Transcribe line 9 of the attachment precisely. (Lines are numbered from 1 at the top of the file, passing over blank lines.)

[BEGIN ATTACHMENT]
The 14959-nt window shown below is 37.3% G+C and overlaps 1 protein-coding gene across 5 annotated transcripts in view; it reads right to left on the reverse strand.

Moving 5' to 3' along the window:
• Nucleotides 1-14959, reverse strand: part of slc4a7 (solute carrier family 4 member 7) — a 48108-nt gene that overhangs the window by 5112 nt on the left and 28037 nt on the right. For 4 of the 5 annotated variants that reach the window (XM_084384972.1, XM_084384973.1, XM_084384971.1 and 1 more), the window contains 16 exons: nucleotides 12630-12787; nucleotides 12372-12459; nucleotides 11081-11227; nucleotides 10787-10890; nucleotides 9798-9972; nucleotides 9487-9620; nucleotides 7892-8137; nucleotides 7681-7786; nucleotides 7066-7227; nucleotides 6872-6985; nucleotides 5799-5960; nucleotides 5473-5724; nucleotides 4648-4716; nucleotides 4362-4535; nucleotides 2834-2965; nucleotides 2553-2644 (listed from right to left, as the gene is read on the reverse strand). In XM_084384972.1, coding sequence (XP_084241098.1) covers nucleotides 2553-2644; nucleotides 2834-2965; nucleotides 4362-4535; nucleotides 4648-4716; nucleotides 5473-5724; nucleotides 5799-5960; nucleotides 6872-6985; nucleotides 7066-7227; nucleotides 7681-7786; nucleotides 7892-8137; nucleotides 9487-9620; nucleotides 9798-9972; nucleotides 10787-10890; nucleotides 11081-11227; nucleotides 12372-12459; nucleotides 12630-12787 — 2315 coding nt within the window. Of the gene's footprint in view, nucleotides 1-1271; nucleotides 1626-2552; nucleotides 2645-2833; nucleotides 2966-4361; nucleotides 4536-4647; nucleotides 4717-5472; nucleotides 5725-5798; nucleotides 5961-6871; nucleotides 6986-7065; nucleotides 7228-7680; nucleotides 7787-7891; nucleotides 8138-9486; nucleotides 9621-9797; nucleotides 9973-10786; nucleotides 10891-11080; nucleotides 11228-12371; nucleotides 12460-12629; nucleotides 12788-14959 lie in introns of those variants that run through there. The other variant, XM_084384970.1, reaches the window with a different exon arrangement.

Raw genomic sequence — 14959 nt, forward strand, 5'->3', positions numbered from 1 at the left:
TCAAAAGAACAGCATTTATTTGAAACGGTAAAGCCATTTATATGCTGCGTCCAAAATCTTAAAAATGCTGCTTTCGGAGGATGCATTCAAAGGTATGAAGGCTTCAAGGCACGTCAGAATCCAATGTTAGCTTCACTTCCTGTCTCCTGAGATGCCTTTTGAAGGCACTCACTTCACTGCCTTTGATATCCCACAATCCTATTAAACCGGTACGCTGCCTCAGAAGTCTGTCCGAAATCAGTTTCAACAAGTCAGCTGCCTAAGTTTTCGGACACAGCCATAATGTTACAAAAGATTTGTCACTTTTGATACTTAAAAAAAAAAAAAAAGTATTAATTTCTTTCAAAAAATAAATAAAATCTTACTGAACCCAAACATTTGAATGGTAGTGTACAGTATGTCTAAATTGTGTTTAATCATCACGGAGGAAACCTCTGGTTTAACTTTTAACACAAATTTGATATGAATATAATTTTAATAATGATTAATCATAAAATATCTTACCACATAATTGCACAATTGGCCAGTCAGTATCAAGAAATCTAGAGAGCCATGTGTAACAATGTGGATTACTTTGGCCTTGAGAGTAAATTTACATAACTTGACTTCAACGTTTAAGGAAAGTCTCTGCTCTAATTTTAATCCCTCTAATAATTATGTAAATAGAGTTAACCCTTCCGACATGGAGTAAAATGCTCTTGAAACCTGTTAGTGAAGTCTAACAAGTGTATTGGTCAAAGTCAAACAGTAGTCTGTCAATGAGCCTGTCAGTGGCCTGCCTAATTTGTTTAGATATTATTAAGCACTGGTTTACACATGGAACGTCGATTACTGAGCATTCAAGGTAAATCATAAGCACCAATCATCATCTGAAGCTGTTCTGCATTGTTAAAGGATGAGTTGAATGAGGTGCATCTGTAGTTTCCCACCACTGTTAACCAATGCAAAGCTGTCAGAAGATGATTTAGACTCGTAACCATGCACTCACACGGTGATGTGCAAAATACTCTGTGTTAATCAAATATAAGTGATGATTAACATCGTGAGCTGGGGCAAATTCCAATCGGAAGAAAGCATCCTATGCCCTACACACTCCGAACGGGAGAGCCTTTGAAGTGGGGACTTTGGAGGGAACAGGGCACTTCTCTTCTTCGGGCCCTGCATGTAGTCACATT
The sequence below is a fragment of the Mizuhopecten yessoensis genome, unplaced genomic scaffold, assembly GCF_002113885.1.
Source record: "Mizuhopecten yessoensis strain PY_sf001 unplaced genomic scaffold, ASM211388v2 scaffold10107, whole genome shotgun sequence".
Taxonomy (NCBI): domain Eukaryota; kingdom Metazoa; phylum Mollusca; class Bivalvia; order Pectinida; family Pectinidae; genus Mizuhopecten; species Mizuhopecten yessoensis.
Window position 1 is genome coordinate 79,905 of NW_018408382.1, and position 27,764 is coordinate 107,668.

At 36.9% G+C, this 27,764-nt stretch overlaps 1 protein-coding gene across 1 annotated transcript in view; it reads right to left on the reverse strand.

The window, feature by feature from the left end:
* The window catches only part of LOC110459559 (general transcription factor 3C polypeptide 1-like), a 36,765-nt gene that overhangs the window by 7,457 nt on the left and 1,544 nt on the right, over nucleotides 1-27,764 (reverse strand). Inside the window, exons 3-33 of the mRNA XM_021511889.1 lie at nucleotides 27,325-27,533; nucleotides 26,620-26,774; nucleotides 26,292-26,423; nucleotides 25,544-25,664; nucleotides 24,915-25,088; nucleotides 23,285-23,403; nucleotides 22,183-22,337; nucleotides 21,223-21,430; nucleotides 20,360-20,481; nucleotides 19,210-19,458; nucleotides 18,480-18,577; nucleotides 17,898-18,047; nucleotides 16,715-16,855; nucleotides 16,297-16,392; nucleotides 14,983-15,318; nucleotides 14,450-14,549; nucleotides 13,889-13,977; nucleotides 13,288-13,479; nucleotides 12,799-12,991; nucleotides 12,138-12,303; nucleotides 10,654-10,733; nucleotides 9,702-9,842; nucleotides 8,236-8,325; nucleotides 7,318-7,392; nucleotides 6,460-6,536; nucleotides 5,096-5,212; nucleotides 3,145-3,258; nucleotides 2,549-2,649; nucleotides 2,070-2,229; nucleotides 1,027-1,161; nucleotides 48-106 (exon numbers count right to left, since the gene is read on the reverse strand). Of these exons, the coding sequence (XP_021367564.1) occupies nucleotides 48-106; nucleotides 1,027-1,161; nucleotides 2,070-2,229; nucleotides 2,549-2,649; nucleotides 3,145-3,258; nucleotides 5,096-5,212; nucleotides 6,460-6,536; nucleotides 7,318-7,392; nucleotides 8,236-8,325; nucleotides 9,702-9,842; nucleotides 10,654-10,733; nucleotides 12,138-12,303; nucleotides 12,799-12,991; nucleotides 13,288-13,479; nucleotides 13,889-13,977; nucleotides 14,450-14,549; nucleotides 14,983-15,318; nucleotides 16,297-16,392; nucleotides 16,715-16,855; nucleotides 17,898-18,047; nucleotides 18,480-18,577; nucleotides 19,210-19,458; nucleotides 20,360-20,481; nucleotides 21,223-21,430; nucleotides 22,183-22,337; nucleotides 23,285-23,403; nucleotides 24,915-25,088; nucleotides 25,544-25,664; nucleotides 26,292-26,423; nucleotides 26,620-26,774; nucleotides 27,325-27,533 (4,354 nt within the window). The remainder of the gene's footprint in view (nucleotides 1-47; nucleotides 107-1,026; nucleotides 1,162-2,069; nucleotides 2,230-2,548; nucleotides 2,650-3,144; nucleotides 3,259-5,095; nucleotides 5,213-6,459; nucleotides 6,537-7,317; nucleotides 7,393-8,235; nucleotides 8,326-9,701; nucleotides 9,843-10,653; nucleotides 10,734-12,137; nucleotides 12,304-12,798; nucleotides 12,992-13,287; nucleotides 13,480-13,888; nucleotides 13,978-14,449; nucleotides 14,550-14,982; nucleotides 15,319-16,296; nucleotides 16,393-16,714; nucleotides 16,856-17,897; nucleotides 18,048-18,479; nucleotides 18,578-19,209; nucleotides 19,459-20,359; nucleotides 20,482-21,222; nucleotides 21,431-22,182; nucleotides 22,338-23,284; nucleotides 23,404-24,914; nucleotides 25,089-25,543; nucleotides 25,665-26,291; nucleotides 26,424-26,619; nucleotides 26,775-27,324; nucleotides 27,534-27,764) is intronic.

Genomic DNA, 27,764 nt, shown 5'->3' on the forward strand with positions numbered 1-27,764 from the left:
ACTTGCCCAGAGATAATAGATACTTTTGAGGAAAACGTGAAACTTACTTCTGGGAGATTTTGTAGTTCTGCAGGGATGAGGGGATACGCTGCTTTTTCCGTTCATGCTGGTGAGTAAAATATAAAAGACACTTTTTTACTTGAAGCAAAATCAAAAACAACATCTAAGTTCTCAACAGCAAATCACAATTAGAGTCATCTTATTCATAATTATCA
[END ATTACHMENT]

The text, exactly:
Window position 1 is genome coordinate 79,905 of NW_018408382.1, and position 27,764 is coordinate 107,668.